Francis Davis Millet

Francis Davis Millet (name sometimes given as "Francis David Millet"; November 3, 1846 - April 15, 1912) was an American painter and writer and one of those who died in the sinking of the RMS Titanic.

Millet was born in Mattapoisett, Massachusetts and served with the Sixtieth Massachusetts volunteers in the American Civil War as a drummer and assistant surgeon. He went on to study at Harvard University, graduating with a degree in literature in 1869, and two years later entered the Royal Academy of Fine Arts in Antwerp, Belgium. He returned to the United States in 1875 to work as a correspondent for the "Advertiser" at the Philadelphia Centennial Exposition. In 1876, he painted murals at Trinity Church in Boston with John LaFarge.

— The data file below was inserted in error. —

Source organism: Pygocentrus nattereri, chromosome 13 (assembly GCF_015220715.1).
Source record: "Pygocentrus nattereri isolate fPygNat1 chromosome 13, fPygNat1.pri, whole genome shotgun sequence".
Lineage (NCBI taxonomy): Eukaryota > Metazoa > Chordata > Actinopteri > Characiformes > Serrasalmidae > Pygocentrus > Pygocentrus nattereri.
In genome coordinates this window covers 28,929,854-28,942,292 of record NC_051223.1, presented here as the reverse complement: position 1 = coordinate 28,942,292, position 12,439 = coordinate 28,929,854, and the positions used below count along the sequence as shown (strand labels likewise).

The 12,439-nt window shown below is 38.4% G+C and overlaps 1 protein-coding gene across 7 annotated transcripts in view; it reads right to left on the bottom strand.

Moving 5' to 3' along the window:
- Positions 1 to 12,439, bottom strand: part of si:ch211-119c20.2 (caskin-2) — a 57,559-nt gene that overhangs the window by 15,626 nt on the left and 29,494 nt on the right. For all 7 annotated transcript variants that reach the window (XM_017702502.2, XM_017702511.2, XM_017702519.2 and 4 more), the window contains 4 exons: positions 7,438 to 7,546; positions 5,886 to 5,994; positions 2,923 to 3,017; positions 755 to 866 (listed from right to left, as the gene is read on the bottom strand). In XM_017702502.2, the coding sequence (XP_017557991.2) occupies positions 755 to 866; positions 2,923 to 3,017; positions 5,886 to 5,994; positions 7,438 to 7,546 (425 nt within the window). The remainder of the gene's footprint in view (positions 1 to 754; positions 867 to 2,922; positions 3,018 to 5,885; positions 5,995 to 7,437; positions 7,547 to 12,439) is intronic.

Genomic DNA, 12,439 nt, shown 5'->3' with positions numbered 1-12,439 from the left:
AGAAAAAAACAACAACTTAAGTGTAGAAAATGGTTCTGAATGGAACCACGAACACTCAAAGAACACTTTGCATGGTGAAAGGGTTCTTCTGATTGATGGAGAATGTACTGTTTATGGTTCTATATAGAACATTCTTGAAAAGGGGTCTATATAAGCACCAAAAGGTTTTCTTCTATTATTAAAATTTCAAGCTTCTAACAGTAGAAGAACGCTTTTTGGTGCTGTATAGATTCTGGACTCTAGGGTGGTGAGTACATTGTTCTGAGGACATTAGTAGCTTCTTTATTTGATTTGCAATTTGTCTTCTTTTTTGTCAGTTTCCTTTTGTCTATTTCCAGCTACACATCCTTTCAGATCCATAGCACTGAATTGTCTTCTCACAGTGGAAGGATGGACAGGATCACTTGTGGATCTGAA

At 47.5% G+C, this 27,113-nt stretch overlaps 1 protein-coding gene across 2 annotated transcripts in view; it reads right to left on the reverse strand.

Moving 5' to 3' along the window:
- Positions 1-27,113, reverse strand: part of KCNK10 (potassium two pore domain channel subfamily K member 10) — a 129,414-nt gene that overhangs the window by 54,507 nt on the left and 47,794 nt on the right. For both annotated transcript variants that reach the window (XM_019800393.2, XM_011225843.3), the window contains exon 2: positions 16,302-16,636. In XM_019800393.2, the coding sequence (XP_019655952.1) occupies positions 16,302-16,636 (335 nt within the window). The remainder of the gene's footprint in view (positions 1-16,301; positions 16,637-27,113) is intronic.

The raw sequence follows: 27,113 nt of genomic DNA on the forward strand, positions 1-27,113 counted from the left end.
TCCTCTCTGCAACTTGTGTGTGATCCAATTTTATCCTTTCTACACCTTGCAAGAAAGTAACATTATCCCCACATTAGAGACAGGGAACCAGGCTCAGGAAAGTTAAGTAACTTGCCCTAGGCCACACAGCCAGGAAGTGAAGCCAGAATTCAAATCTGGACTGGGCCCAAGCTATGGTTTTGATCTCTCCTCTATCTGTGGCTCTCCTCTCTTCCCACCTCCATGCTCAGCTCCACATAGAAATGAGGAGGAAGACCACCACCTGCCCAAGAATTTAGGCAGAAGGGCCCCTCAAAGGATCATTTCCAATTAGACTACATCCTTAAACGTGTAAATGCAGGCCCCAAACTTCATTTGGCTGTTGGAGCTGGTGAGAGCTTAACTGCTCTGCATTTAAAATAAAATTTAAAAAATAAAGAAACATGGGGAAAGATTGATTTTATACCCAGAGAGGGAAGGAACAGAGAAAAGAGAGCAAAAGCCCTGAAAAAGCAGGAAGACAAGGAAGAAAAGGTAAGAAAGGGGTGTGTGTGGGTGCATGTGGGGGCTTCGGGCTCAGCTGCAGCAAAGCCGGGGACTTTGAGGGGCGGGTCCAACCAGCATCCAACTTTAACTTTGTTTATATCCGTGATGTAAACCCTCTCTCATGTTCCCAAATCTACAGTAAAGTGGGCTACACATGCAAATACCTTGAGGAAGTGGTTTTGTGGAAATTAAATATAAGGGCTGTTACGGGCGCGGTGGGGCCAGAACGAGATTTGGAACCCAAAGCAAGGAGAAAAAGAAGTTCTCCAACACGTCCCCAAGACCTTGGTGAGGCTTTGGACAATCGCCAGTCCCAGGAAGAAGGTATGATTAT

A well regarded American Academic Realist, Millet was close friends with Augustus Saint-Gaudens and Mark Twain, both of whom were at his 1879 marriage to Elizabeth Merrill in Paris, France.

In 1880, Francis Millet became a member of the Society of American Artists, and in 1885 was elected to the National Academy of Design, New York and Vice chairman of the Fine Arts committee. He was made a trustee of the Metropolitan Museum of Art and a Director of the American Academy in Rome. In addition, he sat on the advisory committee of the National Gallery of Art. He was decorations director for the World Columbian Exposition in Chicago, Illinois in 1893.

He translated Tolstoy and also wrote essays and short stories. Among his publications are "Capillary Crime and Other Stories" (1892) and "Expedition to the Philippines" (1899).

On Sunday, April 14, 1912, Francis Millet sailed first class aboard the Royal Mail Ship Titanic on her maiden voyage to New York. He was last seen helping women and children into lifeboats.